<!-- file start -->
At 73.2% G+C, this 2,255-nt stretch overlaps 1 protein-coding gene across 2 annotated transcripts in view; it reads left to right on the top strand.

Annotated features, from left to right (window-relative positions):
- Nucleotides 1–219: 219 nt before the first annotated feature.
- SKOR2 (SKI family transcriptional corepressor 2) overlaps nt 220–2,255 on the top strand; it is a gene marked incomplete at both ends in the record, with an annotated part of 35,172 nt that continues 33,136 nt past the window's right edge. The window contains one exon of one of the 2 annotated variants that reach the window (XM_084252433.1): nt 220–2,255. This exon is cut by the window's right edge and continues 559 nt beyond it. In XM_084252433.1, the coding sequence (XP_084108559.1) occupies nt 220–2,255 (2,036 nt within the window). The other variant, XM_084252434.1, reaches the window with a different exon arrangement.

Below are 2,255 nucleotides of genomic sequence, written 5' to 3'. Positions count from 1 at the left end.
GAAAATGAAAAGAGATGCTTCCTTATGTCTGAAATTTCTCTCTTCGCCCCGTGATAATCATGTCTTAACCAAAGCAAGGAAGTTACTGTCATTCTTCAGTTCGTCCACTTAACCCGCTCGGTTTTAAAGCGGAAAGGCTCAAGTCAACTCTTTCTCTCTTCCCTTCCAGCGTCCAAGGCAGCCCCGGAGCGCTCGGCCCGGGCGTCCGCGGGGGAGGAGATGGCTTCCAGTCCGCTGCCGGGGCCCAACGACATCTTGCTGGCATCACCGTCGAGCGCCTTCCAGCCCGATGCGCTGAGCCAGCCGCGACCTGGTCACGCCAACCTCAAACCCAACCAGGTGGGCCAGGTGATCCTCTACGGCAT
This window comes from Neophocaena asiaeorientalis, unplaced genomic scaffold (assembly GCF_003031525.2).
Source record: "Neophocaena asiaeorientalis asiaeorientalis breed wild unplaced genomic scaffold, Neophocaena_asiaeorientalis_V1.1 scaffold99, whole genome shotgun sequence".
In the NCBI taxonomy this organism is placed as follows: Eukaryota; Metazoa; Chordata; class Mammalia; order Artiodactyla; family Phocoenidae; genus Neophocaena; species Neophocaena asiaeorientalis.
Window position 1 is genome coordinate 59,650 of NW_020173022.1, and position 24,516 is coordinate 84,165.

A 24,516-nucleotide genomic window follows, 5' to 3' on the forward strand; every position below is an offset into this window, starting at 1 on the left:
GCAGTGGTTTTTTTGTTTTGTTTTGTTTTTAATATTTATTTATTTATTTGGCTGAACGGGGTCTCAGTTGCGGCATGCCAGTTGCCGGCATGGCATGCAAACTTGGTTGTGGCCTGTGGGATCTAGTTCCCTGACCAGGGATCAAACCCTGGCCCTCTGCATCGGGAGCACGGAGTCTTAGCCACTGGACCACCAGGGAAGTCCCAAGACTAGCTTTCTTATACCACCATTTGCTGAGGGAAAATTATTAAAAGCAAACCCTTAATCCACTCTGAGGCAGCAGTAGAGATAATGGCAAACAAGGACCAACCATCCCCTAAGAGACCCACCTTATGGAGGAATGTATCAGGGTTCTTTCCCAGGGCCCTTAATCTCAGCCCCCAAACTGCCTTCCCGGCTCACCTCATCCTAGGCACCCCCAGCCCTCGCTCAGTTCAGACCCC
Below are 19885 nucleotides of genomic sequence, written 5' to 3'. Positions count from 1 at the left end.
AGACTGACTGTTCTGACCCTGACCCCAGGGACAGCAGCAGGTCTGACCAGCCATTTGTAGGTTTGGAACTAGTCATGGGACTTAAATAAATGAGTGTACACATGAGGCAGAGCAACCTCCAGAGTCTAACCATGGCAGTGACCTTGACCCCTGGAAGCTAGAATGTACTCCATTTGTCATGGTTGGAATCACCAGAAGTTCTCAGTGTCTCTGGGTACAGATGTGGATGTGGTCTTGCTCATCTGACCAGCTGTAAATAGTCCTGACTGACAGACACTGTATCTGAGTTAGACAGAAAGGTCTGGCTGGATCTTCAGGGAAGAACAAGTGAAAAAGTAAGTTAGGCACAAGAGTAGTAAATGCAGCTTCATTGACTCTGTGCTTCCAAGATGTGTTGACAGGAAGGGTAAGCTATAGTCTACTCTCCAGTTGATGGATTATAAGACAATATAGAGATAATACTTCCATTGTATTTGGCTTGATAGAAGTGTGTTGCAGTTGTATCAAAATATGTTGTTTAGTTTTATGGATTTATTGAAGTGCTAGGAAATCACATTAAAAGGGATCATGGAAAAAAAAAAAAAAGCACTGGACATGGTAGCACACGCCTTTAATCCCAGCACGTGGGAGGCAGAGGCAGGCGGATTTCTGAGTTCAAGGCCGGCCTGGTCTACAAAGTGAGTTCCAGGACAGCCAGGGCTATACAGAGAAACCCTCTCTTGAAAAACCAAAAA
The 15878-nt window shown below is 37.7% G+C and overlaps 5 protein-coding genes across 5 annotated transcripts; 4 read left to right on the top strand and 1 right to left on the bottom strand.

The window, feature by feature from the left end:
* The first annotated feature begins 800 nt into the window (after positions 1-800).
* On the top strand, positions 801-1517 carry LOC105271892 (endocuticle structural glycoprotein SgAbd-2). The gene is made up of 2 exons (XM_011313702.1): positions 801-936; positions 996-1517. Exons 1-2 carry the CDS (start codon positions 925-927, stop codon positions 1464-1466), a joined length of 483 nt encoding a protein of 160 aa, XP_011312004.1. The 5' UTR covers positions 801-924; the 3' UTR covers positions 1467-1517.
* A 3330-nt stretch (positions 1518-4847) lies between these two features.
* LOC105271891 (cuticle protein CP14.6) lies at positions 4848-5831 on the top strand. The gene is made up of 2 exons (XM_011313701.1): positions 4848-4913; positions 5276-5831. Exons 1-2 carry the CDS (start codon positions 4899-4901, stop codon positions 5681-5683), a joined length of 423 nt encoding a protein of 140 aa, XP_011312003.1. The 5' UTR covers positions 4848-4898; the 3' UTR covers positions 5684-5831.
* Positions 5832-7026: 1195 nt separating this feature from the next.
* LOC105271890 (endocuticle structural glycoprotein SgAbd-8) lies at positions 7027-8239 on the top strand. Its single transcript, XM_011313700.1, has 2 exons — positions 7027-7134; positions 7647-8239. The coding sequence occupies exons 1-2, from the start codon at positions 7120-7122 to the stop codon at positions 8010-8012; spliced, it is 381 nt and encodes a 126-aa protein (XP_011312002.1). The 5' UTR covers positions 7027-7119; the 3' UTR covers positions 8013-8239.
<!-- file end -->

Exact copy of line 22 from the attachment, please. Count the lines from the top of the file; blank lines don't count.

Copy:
* LOC105271890 (endocuticle structural glycoprotein SgAbd-8) lies at positions 7027-8239 on the top strand. Its single transcript, XM_011313700.1, has 2 exons — positions 7027-7134; positions 7647-8239. The coding sequence occupies exons 1-2, from the start codon at positions 7120-7122 to the stop codon at positions 8010-8012; spliced, it is 381 nt and encodes a 126-aa protein (XP_011312002.1). The 5' UTR covers positions 7027-7119; the 3' UTR covers positions 8013-8239.